WAYNE COUNTY - Mary Loughlin, Northeast Region Resource Coordinator, Epilepsy Foundation was the PrimeTime Health guest speaker at the Wayne County Senior Centers in January.

Her program started with Epilepsy Bingo followed by a brief informational talk about Epilepsy.

Epilepsy can begin at any age, but you are more likely to develop epilepsy when you are young or in later life.

Around one in every four people who are newly diagnosed with epilepsy is over the age of 65.

Many of the issues that affect people with epilepsy can be the same for anyone, no matter what their age.

However, if you are diagnosed with epilepsy in later life, there are some issues that may be of particular interest to you.

For example, safety, bone health, driving and memory.

Between 45,000 and 50,000 new cases occur in people aged 60 and above each year.

The incidence in people 65 and above exceeds that of any other age group including children.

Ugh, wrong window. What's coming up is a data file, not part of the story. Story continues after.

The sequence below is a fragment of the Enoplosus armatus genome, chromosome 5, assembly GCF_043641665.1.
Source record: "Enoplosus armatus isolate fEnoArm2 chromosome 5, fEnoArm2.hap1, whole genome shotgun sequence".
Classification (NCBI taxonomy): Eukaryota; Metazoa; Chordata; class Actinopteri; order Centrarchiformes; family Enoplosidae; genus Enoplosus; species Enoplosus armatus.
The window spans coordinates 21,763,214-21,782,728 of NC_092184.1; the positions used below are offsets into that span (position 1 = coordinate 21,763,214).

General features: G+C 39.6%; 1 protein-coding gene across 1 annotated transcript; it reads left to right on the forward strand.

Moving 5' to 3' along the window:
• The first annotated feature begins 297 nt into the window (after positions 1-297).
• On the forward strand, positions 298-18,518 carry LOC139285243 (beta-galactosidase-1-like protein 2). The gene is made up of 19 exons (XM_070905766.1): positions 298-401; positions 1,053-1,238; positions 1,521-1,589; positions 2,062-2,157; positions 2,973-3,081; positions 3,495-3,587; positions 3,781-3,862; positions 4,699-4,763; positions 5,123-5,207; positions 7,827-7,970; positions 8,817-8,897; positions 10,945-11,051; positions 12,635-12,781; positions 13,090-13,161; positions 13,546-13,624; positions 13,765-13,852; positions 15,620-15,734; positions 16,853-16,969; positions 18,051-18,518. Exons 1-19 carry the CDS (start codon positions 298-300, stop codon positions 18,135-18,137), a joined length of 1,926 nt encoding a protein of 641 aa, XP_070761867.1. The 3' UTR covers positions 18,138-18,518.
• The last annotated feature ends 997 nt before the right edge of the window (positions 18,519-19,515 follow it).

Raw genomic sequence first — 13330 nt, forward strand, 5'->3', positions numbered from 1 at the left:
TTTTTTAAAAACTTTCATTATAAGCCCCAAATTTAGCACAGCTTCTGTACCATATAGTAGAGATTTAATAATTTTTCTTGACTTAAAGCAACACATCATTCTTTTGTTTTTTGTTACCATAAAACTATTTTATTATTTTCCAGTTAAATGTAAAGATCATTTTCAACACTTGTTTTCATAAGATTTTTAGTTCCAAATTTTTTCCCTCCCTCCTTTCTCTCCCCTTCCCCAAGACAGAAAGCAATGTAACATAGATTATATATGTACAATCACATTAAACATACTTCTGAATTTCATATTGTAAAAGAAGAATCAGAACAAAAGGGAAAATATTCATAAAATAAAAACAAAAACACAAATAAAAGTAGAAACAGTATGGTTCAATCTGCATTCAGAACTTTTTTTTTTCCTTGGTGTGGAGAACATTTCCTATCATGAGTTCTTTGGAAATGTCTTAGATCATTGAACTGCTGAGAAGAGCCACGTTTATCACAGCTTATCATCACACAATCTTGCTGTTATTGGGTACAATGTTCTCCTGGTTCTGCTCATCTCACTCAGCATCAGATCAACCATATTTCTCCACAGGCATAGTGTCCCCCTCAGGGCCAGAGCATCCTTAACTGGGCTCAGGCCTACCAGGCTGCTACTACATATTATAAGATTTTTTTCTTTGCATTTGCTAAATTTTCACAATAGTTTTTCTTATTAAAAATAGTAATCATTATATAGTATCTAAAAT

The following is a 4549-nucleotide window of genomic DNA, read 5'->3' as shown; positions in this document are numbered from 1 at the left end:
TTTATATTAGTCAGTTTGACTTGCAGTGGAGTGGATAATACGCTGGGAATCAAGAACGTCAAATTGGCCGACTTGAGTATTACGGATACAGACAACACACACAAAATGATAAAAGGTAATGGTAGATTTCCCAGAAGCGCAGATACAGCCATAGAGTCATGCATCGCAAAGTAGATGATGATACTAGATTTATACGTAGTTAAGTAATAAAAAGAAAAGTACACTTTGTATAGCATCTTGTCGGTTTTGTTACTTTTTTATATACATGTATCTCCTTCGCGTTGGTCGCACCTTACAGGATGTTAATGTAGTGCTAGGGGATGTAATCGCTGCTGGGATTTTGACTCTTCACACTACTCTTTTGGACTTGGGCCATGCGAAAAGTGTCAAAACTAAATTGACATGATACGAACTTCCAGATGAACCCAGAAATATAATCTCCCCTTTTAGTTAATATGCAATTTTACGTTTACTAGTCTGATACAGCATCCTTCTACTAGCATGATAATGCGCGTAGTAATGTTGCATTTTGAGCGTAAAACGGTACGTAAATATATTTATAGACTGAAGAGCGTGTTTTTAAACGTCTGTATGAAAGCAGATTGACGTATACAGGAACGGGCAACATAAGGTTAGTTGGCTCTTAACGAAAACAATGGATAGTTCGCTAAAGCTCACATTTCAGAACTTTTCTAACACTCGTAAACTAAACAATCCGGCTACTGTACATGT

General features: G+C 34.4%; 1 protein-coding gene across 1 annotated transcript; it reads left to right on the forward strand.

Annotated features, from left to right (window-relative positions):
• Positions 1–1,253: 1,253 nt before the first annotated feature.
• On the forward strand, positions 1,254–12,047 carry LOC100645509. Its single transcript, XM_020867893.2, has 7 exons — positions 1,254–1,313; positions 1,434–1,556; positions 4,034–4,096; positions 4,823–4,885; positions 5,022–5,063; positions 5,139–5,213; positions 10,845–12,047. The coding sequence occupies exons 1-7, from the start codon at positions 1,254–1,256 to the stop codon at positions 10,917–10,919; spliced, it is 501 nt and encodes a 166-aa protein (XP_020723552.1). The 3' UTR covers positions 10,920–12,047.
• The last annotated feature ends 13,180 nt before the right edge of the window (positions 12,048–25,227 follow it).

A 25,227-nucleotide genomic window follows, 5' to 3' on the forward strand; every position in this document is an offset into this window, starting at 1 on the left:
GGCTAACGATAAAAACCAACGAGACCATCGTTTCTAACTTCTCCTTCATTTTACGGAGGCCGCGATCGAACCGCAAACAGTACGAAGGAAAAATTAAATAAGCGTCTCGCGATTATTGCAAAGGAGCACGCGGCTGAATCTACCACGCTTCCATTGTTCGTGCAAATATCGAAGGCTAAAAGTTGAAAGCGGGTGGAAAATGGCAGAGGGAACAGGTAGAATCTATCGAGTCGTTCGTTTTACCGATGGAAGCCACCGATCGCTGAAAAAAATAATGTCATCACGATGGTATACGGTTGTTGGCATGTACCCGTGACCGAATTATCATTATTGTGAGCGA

Since there is a progressive increase in incidence with age, those 75 years and older (the fastest growing segment of the elderly population) are most at risk of seizures in later life.

Seizure symptoms in older people are most likely to affect just part of the brain and have subtle symptoms.

People who are otherwise alert and aware may have behavior episodes easily mistaken for signs of aging.

Examples of some of these repeated or recurring episodes are: Suspended awareness, Hearing’ things, Briefly distorted vision, Confusion, Brief loss of speech, Confused speech, Lost time, Momentary ‘blackouts,' Facial twitching, Wandering in total unawareness and Sudden anxiety.

For more valuable information please visit http://www.efepa.org/.